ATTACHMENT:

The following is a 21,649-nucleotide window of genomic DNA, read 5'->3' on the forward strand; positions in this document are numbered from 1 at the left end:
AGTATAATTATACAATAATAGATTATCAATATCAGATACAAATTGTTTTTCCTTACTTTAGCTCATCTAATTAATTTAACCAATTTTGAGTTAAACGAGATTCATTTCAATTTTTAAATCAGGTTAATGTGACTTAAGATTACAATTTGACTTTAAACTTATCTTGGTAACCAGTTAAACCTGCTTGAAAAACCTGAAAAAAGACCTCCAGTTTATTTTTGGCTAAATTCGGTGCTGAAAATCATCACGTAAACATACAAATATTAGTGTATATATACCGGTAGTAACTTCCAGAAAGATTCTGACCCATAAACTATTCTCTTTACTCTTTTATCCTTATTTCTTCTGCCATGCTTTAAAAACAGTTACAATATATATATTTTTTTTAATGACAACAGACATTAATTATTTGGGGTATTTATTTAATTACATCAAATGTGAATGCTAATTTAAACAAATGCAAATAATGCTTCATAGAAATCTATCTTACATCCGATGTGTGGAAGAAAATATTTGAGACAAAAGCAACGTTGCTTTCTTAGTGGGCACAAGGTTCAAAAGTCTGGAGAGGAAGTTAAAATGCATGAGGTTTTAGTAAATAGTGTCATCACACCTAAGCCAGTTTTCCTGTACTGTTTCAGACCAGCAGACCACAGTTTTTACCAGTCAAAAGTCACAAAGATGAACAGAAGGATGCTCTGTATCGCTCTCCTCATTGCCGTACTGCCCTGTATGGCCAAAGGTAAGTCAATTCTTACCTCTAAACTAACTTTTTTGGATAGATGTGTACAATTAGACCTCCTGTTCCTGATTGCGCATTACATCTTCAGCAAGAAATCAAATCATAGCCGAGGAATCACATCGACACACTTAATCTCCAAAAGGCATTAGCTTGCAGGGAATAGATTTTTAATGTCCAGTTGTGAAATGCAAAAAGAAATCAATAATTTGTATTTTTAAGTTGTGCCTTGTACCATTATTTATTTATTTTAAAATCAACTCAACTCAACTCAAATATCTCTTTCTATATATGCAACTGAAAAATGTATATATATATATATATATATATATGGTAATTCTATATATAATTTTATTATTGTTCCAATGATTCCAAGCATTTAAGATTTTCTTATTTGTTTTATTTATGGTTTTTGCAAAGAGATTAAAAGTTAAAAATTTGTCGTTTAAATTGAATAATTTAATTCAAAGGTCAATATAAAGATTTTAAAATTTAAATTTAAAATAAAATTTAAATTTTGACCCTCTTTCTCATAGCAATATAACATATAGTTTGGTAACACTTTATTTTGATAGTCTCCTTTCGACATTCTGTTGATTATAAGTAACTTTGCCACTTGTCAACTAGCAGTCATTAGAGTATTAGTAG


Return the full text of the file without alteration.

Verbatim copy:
The following is a 21,649-nucleotide window of genomic DNA, read 5'->3' on the forward strand; positions in this document are numbered from 1 at the left end:
AGTATAATTATACAATAATAGATTATCAATATCAGATACAAATTGTTTTTCCTTACTTTAGCTCATCTAATTAATTTAACCAATTTTGAGTTAAACGAGATTCATTTCAATTTTTAAATCAGGTTAATGTGACTTAAGATTACAATTTGACTTTAAACTTATCTTGGTAACCAGTTAAACCTGCTTGAAAAACCTGAAAAAAGACCTCCAGTTTATTTTTGGCTAAATTCGGTGCTGAAAATCATCACGTAAACATACAAATATTAGTGTATATATACCGGTAGTAACTTCCAGAAAGATTCTGACCCATAAACTATTCTCTTTACTCTTTTATCCTTATTTCTTCTGCCATGCTTTAAAAACAGTTACAATATATATATTTTTTTTAATGACAACAGACATTAATTATTTGGGGTATTTATTTAATTACATCAAATGTGAATGCTAATTTAAACAAATGCAAATAATGCTTCATAGAAATCTATCTTACATCCGATGTGTGGAAGAAAATATTTGAGACAAAAGCAACGTTGCTTTCTTAGTGGGCACAAGGTTCAAAAGTCTGGAGAGGAAGTTAAAATGCATGAGGTTTTAGTAAATAGTGTCATCACACCTAAGCCAGTTTTCCTGTACTGTTTCAGACCAGCAGACCACAGTTTTTACCAGTCAAAAGTCACAAAGATGAACAGAAGGATGCTCTGTATCGCTCTCCTCATTGCCGTACTGCCCTGTATGGCCAAAGGTAAGTCAATTCTTACCTCTAAACTAACTTTTTTGGATAGATGTGTACAATTAGACCTCCTGTTCCTGATTGCGCATTACATCTTCAGCAAGAAATCAAATCATAGCCGAGGAATCACATCGACACACTTAATCTCCAAAAGGCATTAGCTTGCAGGGAATAGATTTTTAATGTCCAGTTGTGAAATGCAAAAAGAAATCAATAATTTGTATTTTTAAGTTGTGCCTTGTACCATTATTTATTTATTTTAAAATCAACTCAACTCAACTCAAATATCTCTTTCTATATATGCAACTGAAAAATGTATATATATATATATATATATATATGGTAATTCTATATATAATTTTATTATTGTTCCAATGATTCCAAGCATTTAAGATTTTCTTATTTGTTTTATTTATGGTTTTTGCAAAGAGATTAAAAGTTAAAAATTTGTCGTTTAAATTGAATAATTTAATTCAAAGGTCAATATAAAGATTTTAAAATTTAAATTTAAAATAAAATTTAAATTTTGACCCTCTTTCTCATAGCAATATAACATATAGTTTGGTAACACTTTATTTTGATAGTCTCCTTTCGACATTCTGTTGATTATAAGTAACTTTGCCACTTGTCAACTAGCAGTCATTAGAGTATTAGTAG